Aarhus University Seal / Aarhus Universitets segl

Global warming bad news for Danish blackcurrant growers

Climate change is turning out to be bad news for the production of blackcurrants in Denmark. The existing commercial cultivars of blackcurrant do not cope equally well with heat and drought.

2014.08.13 | Janne Hansen

The Danish climate is getting a bit too hot for Danish blackcurrant cultivars. Photo: Helle K. Sørensen

Too little water, too much heat and a higher level of unpredictability – this is what the changing climate in Denmark is already presenting. This affects the Danish production of blackcurrants. The production is based on cultivars that are adapted to Danish conditions, but are they able to cope when the Danish climate changes? This is what PhD student Nataša Čereković from Aarhus University has been studying and her conclusion is clear: the new Danish climate with drier and warmer summers and milder winters is not what the existing commercial blackcurrant cultivars grown in Denmark prefer.


- Global climate change is actually starting to put constraints on the production of the existing cultivars of blackcurrant. Over the past growing seasons, weather conditions have become more extreme with prolonged periods of drought, milder winters and hotter summers, which has had a negative impact on the productivity and sustainability of blackcurrant, she says.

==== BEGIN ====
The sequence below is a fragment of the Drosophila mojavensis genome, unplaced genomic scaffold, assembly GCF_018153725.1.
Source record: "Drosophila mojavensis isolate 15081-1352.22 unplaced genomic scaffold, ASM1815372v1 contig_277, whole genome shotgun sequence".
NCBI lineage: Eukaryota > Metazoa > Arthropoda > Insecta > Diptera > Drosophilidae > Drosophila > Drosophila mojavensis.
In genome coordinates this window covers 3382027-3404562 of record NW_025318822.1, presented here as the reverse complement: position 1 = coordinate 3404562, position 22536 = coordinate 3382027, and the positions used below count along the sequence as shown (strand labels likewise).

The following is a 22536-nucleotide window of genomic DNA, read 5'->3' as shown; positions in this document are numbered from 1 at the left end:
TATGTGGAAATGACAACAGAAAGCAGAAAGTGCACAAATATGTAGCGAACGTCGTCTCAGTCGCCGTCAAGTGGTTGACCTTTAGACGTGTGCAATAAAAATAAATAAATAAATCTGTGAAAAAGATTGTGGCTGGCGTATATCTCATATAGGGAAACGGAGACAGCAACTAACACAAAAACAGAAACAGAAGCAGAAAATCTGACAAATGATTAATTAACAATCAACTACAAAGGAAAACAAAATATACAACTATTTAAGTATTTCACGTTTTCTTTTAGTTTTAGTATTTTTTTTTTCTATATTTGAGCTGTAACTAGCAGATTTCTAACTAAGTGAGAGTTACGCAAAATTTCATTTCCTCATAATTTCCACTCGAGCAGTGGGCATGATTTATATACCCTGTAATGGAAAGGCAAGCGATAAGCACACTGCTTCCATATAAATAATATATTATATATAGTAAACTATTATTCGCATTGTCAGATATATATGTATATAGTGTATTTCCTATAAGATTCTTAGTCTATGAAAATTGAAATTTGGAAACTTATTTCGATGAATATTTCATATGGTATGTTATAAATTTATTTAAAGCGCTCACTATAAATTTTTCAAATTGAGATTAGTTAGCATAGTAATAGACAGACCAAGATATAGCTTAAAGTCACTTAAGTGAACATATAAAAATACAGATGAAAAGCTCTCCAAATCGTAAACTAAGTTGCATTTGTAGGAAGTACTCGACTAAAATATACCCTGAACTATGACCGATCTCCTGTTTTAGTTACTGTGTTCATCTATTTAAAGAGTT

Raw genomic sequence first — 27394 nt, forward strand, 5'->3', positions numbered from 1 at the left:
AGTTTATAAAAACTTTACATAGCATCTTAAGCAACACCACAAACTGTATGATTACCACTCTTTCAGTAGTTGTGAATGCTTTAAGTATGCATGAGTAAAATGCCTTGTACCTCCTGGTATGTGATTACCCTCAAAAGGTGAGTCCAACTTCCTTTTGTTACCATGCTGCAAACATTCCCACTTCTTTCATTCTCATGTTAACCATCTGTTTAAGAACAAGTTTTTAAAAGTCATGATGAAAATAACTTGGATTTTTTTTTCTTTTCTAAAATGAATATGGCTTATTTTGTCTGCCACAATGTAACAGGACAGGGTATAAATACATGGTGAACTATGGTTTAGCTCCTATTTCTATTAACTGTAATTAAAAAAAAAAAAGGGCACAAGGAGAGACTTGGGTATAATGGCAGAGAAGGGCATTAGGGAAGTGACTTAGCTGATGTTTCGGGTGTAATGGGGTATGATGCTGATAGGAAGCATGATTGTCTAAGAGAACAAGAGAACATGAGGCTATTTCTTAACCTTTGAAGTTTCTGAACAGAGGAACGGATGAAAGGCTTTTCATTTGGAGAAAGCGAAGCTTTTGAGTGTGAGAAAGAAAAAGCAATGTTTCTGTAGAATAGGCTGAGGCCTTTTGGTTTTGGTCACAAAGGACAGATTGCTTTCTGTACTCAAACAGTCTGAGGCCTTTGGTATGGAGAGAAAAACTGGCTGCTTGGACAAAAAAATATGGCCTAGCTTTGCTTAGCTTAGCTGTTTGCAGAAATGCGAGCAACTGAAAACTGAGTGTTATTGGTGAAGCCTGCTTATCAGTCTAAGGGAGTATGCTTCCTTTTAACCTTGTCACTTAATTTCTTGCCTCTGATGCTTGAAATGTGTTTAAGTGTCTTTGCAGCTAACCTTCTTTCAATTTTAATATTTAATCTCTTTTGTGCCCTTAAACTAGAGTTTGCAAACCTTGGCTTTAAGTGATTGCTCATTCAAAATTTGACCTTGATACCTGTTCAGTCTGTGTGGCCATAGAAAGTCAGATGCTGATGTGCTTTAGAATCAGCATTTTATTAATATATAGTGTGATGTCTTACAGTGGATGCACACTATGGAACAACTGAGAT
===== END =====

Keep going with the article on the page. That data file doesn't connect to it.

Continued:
The purpose of her study was to investigate the physiological and molecular response of blackcurrants to drought stress. A better understanding of plant response to drought and heat can be a bonus for the breeding of cultivars that can achieve high yields under the weather conditions of the future.


The results showed that when blackcurrant plants were exposed to drought stress during flowering, they partly closed their leaf stomata to reduce evaporation. The leaf area was reduced and the dry matter of both leaves and flowers was lower. The flowers dropped with no new flower growth taking place. In some cultivars drought during flower formation, which takes place immediately following fruit harvest, resulted in fewer flower strigs being formed per leaf axil.


By examining what happens in the plant at the molecular level, Nataša Čereković could determine that water shortages led to the up or down-regulation of some of the genes that influence plant hormones, cell wall composition and the cell cycle.


- This indicates that blackcurrant is sensitive to drought in the periods when the flowers are formed (late summer) and during  flowering (following spring). Drought reduces plant growth, but the extent and degree to which the plant can compensate when water is again available depends on the blackcurrant cultivar. This is important information for the selection of cultivars and breeding of drought-resistant cultivars, says Nataša Čereković.


For further information please contact: Head of research unit Karen Koefoed Petersen, Department of Food Science, email: KarenK.Petersen@agrsci.dk, telephone: +45 8715 8336